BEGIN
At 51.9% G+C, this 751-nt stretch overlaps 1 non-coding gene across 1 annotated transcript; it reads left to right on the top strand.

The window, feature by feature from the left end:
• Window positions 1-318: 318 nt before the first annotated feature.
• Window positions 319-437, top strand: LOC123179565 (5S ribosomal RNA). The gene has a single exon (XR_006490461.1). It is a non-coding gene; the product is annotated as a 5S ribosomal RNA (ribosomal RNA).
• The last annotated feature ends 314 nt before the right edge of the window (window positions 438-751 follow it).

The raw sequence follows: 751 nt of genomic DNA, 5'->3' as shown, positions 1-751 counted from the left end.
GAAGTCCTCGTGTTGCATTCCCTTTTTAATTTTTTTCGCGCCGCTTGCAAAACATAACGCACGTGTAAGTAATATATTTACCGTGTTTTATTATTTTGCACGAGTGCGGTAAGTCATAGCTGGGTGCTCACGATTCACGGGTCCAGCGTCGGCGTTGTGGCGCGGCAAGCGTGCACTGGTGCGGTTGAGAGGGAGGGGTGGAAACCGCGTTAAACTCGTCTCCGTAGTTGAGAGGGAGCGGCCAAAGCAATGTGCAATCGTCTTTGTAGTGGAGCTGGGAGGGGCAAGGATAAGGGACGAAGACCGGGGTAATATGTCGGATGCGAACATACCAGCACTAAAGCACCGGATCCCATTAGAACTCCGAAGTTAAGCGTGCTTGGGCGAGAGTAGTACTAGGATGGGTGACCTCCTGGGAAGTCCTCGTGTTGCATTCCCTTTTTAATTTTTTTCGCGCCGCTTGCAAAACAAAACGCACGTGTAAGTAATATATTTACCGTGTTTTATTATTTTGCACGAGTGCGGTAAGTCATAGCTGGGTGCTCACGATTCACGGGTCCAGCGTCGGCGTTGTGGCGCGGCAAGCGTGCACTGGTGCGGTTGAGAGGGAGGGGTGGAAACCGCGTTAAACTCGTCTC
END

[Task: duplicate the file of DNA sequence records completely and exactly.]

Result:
At 51.9% G+C, this 751-nt stretch overlaps 1 non-coding gene across 1 annotated transcript; it reads left to right on the top strand.

The window, feature by feature from the left end:
• Window positions 1-318: 318 nt before the first annotated feature.
• Window positions 319-437, top strand: LOC123179565 (5S ribosomal RNA). The gene has a single exon (XR_006490461.1). It is a non-coding gene; the product is annotated as a 5S ribosomal RNA (ribosomal RNA).
• The last annotated feature ends 314 nt before the right edge of the window (window positions 438-751 follow it).

The raw sequence follows: 751 nt of genomic DNA, 5'->3' as shown, positions 1-751 counted from the left end.
GAAGTCCTCGTGTTGCATTCCCTTTTTAATTTTTTTCGCGCCGCTTGCAAAACATAACGCACGTGTAAGTAATATATTTACCGTGTTTTATTATTTTGCACGAGTGCGGTAAGTCATAGCTGGGTGCTCACGATTCACGGGTCCAGCGTCGGCGTTGTGGCGCGGCAAGCGTGCACTGGTGCGGTTGAGAGGGAGGGGTGGAAACCGCGTTAAACTCGTCTCCGTAGTTGAGAGGGAGCGGCCAAAGCAATGTGCAATCGTCTTTGTAGTGGAGCTGGGAGGGGCAAGGATAAGGGACGAAGACCGGGGTAATATGTCGGATGCGAACATACCAGCACTAAAGCACCGGATCCCATTAGAACTCCGAAGTTAAGCGTGCTTGGGCGAGAGTAGTACTAGGATGGGTGACCTCCTGGGAAGTCCTCGTGTTGCATTCCCTTTTTAATTTTTTTCGCGCCGCTTGCAAAACAAAACGCACGTGTAAGTAATATATTTACCGTGTTTTATTATTTTGCACGAGTGCGGTAAGTCATAGCTGGGTGCTCACGATTCACGGGTCCAGCGTCGGCGTTGTGGCGCGGCAAGCGTGCACTGGTGCGGTTGAGAGGGAGGGGTGGAAACCGCGTTAAACTCGTCTC